• "Show me when it actually worked and we shut down an agency."

• "The staff level process is pretty good. What happens under the Dome is NOT Sunset's fault."

• "Staff without detailed knowledge of agencies in conjunction with legislators assigned to the Sunset Commission review agencies sometimes coming up with suggestions that sound good but aren't feasible."

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Testing the saying that the third time’s the charm, will the sunset review of the Railroad Commission yield successful legislation next year?

• "It's logical and helpful to voters to know that they're voting for overseers of the oil & gas industry, rather than railroads."

• "The fact of the matter is that it already has yielded successful legislation. Ninety-plus percent of Sunset's non-political recommendations were adopted in other legislation in 2011, 2013, and 2015."

• "I hope not. Just leave the place alone. No amount of tinkering with the RRC's laws is going to do what the elected commissioners couldn't do on their own."

• "DPS was punished about three times with reviews back in the 2000s and look at them now — they're now a border patrol agency and the Texas Rangers perform public integrity investigations instead of quelling."

• "Special interests always keep the Legislature from getting rid of worthless agencies. Besides, it gives the Republicans three elected offices!"

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How about TxDOT?

• "TXDOT is every member's pork and economic development need. There are a lot more fingers in that pie. This would be a great one to break into pieces. Maybe Sunset functions of the agency if the bill containing the revisions for a specific program doesn't pass."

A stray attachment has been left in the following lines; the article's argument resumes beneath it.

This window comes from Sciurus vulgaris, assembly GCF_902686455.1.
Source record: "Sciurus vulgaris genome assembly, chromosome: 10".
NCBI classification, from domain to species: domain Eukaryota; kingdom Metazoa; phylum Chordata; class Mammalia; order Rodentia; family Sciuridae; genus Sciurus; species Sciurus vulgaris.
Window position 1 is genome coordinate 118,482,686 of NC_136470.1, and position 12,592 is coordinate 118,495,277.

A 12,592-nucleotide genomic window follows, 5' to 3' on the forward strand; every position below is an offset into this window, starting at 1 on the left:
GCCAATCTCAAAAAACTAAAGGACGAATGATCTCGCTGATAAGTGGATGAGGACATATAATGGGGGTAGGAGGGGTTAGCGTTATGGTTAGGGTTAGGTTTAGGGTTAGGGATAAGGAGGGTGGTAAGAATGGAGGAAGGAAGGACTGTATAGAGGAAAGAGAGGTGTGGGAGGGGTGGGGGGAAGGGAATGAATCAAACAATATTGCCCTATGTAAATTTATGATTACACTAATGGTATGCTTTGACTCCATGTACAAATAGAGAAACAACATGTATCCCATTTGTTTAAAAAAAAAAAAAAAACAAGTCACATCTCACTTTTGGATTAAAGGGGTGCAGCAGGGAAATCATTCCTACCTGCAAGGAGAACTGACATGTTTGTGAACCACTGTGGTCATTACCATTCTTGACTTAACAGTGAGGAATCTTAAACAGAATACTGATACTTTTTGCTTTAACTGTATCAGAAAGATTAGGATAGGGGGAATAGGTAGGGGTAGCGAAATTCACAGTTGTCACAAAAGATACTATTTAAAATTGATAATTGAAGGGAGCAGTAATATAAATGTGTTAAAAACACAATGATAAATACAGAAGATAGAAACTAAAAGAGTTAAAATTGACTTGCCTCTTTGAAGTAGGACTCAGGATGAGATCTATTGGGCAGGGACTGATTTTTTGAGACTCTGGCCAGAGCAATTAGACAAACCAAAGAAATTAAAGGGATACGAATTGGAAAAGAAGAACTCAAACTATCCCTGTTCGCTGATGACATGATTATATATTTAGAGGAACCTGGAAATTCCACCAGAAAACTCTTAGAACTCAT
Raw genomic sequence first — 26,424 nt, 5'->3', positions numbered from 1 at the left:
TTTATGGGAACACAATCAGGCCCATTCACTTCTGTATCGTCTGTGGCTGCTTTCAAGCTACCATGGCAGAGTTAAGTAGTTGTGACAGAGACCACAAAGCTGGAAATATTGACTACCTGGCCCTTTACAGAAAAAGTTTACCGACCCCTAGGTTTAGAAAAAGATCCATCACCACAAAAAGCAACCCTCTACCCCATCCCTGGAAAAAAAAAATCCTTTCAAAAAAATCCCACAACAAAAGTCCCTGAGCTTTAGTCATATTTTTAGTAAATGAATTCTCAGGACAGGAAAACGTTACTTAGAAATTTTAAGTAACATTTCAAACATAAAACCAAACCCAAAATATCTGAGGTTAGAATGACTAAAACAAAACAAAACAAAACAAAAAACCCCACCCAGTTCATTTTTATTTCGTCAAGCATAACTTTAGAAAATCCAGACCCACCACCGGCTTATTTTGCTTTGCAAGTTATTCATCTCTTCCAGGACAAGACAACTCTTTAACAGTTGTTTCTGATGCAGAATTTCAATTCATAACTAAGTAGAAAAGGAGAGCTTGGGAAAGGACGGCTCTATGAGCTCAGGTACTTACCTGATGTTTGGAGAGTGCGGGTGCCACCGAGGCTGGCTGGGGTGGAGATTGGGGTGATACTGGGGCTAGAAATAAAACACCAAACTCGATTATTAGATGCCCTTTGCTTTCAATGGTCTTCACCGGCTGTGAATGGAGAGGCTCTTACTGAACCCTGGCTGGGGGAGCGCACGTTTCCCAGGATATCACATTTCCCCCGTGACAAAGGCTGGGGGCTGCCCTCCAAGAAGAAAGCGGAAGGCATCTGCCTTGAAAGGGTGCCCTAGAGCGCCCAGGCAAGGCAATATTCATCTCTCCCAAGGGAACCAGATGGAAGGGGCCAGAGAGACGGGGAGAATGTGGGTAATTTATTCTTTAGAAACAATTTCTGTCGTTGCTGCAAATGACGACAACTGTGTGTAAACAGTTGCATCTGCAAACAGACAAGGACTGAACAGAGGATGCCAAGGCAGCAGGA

• "TXDOT needs an ass whoopin'. When sitting commissioner requests information from the agency and he never gets it, there is a problem. This has happened. This agency is a joke and they operate and live in an era that time forgot."

• "No. TxDOT is a whale that sunset is not going to be able to steer."

• "Too many birds feathering their nests off of the mismanagement to get any real reform."

• "Sounds like something Jimmie Johnson used to holler in the locker room."

Our thanks to this week's participants: Gene Acuna, Cathie Adams, Brandon Aghamalian, Clyde Alexander, Jay Arnold, Andrew Biar, Allen Blakemore, Tom Blanton, Chris Britton, Raif Calvert, Kerry Cammack, Snapper Carr, Janis Carter, Elna Christopher, Harold Cook, Kevin Cooper, Randy Cubriel, Curtis Culwell, Denise Davis, June Deadrick, Glenn Deshields, Tom Duffy, David Dunn, Richard Dyer, Jack Erskine, Gay Erwin, John Esparza, Tom Forbes, Neftali Garcia, Dominic Giarratani, Bruce Gibson, Eric Glenn, Kinnan Golemon, John Greytok, Jack Gullahorn, Clint Hackney, Wayne Hamilton, Bill Hammond, Steve Holzheauser, Deborah Ingersoll, Mark Jones, Walt Jordan, Robert Kepple, Richard Khouri, Tom Kleinworth, Dale Laine, Pete Laney, James LeBas, Luke Legate, Myra Leo, Ruben Longoria, Matt Mackowiak, Jason McElvaney, Steve Minick, Bee Moorhead, Mike Moses, Keats Norfleet, Gardner Pate, Robert Peeler, Tom Phillips, Allen Place, Gary Polland, Jay Pritchard, Jay Propes, Patrick Reinhart, David Reynolds, Carl Richie, A.J. Rodriguez, Grant Ruckel, Andy Sansom, Barbara Schlief, Stan Schlueter, Robert Scott, Ben Sebree, Nancy Sims, Jason Skaggs, Ed Small, Martha Smiley, Larry Soward, Leonard Spearman, Dennis Speight, Colin Strother, Sherry Sylvester, Sara Tays, Trey Trainor, Vicki Truitt, Ware Wendell, David White, Darren Whitehurst, Seth Winick, Peck Young, Angelo Zottarelli.